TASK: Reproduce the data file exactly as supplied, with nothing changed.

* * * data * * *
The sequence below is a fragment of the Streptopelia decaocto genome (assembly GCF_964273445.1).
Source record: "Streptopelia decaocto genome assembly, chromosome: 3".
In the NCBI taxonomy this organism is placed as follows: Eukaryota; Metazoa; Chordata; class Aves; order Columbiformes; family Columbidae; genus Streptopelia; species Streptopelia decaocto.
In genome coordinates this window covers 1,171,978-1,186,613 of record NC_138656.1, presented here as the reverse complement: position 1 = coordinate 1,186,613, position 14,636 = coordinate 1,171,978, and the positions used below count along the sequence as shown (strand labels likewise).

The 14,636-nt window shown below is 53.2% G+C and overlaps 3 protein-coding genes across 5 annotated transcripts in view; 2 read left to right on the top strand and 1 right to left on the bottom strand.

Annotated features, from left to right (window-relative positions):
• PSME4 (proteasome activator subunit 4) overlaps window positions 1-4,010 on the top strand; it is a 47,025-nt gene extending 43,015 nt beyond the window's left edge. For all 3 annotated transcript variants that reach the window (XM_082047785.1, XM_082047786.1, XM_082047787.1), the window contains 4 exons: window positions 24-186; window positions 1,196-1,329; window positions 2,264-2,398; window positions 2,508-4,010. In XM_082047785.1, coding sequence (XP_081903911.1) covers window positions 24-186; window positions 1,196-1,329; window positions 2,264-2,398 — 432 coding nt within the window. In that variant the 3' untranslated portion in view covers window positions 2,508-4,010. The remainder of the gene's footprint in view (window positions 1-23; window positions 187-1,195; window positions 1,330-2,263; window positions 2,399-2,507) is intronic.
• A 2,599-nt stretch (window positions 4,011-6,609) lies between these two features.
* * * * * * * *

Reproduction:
The sequence below is a fragment of the Streptopelia decaocto genome (assembly GCF_964273445.1).
Source record: "Streptopelia decaocto genome assembly, chromosome: 3".
In the NCBI taxonomy this organism is placed as follows: Eukaryota; Metazoa; Chordata; class Aves; order Columbiformes; family Columbidae; genus Streptopelia; species Streptopelia decaocto.
In genome coordinates this window covers 1,171,978-1,186,613 of record NC_138656.1, presented here as the reverse complement: position 1 = coordinate 1,186,613, position 14,636 = coordinate 1,171,978, and the positions used below count along the sequence as shown (strand labels likewise).

The 14,636-nt window shown below is 53.2% G+C and overlaps 3 protein-coding genes across 5 annotated transcripts in view; 2 read left to right on the top strand and 1 right to left on the bottom strand.

Annotated features, from left to right (window-relative positions):
• PSME4 (proteasome activator subunit 4) overlaps window positions 1-4,010 on the top strand; it is a 47,025-nt gene extending 43,015 nt beyond the window's left edge. For all 3 annotated transcript variants that reach the window (XM_082047785.1, XM_082047786.1, XM_082047787.1), the window contains 4 exons: window positions 24-186; window positions 1,196-1,329; window positions 2,264-2,398; window positions 2,508-4,010. In XM_082047785.1, coding sequence (XP_081903911.1) covers window positions 24-186; window positions 1,196-1,329; window positions 2,264-2,398 — 432 coding nt within the window. In that variant the 3' untranslated portion in view covers window positions 2,508-4,010. The remainder of the gene's footprint in view (window positions 1-23; window positions 187-1,195; window positions 1,330-2,263; window positions 2,399-2,507) is intronic.
• A 2,599-nt stretch (window positions 4,011-6,609) lies between these two features.